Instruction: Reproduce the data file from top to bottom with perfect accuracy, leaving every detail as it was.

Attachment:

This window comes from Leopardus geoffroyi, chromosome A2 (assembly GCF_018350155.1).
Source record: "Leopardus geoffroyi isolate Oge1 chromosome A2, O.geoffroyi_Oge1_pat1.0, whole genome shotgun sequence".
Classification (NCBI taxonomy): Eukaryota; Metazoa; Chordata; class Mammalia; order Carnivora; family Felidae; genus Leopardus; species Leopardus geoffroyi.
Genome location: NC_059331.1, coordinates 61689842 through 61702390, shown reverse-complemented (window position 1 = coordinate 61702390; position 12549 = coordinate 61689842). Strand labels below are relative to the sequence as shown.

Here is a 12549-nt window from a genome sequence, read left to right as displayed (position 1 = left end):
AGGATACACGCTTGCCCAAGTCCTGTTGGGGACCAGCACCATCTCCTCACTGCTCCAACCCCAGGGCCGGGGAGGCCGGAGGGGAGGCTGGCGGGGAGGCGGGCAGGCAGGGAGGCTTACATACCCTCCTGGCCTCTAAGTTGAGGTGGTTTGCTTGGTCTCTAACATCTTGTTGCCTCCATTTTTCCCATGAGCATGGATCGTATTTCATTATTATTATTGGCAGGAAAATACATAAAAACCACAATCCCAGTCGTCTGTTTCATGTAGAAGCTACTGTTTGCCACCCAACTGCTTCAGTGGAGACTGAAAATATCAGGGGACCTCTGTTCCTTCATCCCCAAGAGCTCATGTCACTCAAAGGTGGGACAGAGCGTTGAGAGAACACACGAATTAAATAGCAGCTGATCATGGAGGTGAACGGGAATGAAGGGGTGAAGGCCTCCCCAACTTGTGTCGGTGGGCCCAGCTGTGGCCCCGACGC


This window comes from Leopardus geoffroyi, chromosome A2 (assembly GCF_018350155.1).
Source record: "Leopardus geoffroyi isolate Oge1 chromosome A2, O.geoffroyi_Oge1_pat1.0, whole genome shotgun sequence".
Classification (NCBI taxonomy): Eukaryota; Metazoa; Chordata; class Mammalia; order Carnivora; family Felidae; genus Leopardus; species Leopardus geoffroyi.
Genome location: NC_059331.1, coordinates 61689842 through 61702390, shown reverse-complemented (window position 1 = coordinate 61702390; position 12549 = coordinate 61689842). Strand labels below are relative to the sequence as shown.

Here is a 12549-nt window from a genome sequence, read left to right as displayed (position 1 = left end):
AGGATACACGCTTGCCCAAGTCCTGTTGGGGACCAGCACCATCTCCTCACTGCTCCAACCCCAGGGCCGGGGAGGCCGGAGGGGAGGCTGGCGGGGAGGCGGGCAGGCAGGGAGGCTTACATACCCTCCTGGCCTCTAAGTTGAGGTGGTTTGCTTGGTCTCTAACATCTTGTTGCCTCCATTTTTCCCATGAGCATGGATCGTATTTCATTATTATTATTGGCAGGAAAATACATAAAAACCACAATCCCAGTCGTCTGTTTCATGTAGAAGCTACTGTTTGCCACCCAACTGCTTCAGTGGAGACTGAAAATATCAGGGGACCTCTGTTCCTTCATCCCCAAGAGCTCATGTCACTCAAAGGTGGGACAGAGCGTTGAGAGAACACACGAATTAAATAGCAGCTGATCATGGAGGTGAACGGGAATGAAGGGGTGAAGGCCTCCCCAACTTGTGTCGGTGGGCCCAGCTGTGGCCCCGACGC